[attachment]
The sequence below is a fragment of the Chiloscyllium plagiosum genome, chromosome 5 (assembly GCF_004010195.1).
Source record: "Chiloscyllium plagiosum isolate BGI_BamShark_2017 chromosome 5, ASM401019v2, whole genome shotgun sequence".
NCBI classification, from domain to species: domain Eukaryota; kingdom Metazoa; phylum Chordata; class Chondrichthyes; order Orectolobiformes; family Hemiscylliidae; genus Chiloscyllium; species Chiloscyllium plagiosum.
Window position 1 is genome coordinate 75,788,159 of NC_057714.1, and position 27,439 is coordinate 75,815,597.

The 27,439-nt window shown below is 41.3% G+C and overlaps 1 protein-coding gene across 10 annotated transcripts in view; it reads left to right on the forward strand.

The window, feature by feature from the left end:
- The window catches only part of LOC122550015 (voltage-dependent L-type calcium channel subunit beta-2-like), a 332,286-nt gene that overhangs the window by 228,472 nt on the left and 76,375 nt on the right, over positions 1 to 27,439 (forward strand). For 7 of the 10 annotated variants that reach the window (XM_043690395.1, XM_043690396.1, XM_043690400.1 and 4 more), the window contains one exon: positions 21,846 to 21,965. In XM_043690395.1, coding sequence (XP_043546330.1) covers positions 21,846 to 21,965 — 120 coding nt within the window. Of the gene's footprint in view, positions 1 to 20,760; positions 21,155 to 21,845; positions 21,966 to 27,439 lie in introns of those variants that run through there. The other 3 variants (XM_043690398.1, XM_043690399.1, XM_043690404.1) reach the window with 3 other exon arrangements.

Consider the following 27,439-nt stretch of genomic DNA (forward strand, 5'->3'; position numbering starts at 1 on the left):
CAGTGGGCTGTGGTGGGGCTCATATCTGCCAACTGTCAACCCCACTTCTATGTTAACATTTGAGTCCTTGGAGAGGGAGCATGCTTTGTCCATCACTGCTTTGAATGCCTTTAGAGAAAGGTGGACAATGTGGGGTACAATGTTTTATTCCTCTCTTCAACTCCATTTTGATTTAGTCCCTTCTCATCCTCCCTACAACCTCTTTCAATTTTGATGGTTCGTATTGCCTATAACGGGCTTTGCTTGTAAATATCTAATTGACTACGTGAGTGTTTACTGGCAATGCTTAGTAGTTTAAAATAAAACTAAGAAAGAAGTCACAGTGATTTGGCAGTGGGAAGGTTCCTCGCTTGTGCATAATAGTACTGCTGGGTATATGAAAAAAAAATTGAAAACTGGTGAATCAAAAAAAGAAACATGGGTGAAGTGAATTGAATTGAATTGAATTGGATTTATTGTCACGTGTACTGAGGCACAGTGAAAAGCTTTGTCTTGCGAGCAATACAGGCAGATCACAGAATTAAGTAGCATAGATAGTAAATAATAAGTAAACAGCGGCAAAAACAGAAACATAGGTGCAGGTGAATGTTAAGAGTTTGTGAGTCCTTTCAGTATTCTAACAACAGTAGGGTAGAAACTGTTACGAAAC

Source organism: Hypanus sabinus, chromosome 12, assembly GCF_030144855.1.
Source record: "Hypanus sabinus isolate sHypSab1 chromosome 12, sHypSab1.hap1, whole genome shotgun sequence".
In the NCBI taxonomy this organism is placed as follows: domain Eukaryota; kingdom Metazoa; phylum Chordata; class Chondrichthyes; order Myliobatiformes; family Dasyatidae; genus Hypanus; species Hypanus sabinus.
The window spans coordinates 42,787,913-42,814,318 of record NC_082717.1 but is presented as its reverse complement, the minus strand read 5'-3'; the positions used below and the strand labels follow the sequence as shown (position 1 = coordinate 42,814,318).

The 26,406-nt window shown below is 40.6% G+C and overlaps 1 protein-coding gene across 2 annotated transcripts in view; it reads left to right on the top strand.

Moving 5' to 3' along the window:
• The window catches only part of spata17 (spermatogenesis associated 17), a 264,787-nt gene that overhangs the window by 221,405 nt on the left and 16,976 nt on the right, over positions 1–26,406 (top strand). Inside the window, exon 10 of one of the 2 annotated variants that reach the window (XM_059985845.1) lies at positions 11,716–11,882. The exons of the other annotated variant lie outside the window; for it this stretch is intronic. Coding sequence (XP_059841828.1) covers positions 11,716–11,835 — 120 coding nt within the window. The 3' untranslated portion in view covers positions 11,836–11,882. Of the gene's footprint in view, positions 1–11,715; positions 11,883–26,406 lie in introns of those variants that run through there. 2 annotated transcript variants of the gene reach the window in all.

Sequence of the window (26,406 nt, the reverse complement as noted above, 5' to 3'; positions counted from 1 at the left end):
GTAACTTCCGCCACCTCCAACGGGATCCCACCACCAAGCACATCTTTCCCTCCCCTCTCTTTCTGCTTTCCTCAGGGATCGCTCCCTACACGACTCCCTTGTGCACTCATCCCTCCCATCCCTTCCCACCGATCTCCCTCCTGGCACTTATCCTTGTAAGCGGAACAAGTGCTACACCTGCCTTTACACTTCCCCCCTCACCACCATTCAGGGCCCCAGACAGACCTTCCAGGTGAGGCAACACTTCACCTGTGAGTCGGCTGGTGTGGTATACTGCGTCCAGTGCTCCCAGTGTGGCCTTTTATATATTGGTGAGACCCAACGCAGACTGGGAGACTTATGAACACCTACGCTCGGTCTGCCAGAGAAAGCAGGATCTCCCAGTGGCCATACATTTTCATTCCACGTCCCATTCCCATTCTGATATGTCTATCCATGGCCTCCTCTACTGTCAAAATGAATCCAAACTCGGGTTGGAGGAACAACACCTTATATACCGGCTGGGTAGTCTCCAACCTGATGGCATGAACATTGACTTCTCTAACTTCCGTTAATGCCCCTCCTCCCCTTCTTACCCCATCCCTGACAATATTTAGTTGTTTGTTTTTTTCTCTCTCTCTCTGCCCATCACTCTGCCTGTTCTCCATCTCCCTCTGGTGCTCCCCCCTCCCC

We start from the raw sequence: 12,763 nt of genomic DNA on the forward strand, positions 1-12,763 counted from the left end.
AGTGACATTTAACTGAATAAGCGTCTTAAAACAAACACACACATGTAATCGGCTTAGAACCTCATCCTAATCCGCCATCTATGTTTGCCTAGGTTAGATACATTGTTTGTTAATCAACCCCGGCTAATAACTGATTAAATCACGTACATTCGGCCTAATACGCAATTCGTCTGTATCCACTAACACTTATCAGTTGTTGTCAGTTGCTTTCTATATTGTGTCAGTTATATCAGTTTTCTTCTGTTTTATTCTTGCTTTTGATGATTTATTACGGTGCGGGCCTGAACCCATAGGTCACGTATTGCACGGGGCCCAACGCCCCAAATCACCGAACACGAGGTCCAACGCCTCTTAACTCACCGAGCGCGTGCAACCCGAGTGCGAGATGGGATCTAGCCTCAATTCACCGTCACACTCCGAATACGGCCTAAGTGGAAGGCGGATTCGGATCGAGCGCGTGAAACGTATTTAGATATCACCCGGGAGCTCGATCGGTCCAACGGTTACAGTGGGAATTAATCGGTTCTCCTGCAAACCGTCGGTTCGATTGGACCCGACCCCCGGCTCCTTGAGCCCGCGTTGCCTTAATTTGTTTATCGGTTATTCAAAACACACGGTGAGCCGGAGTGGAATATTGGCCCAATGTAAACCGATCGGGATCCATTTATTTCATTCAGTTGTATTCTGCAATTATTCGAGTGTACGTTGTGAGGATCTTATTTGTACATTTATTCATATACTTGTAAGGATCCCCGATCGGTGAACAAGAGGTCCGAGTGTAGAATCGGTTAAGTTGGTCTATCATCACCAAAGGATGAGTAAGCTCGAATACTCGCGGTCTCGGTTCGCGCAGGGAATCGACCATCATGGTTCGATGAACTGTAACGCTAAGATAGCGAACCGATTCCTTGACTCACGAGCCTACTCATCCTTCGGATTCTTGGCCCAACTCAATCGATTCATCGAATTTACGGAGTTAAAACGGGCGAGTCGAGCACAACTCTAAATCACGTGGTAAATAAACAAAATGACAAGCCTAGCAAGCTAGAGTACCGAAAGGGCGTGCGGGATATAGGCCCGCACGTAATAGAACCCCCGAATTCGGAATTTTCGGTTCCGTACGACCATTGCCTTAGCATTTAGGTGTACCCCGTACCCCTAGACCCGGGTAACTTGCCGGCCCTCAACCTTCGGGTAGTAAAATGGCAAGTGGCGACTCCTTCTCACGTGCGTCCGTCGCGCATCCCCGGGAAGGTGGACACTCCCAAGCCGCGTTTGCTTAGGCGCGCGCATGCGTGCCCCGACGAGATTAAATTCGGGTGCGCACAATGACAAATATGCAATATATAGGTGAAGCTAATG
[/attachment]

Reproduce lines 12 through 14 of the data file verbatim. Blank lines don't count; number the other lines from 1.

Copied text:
In the NCBI taxonomy this organism is placed as follows: domain Eukaryota; kingdom Metazoa; phylum Chordata; class Chondrichthyes; order Myliobatiformes; family Dasyatidae; genus Hypanus; species Hypanus sabinus.
The window spans coordinates 42,787,913-42,814,318 of record NC_082717.1 but is presented as its reverse complement, the minus strand read 5'-3'; the positions used below and the strand labels follow the sequence as shown (position 1 = coordinate 42,814,318).

The 26,406-nt window shown below is 40.6% G+C and overlaps 1 protein-coding gene across 2 annotated transcripts in view; it reads left to right on the top strand.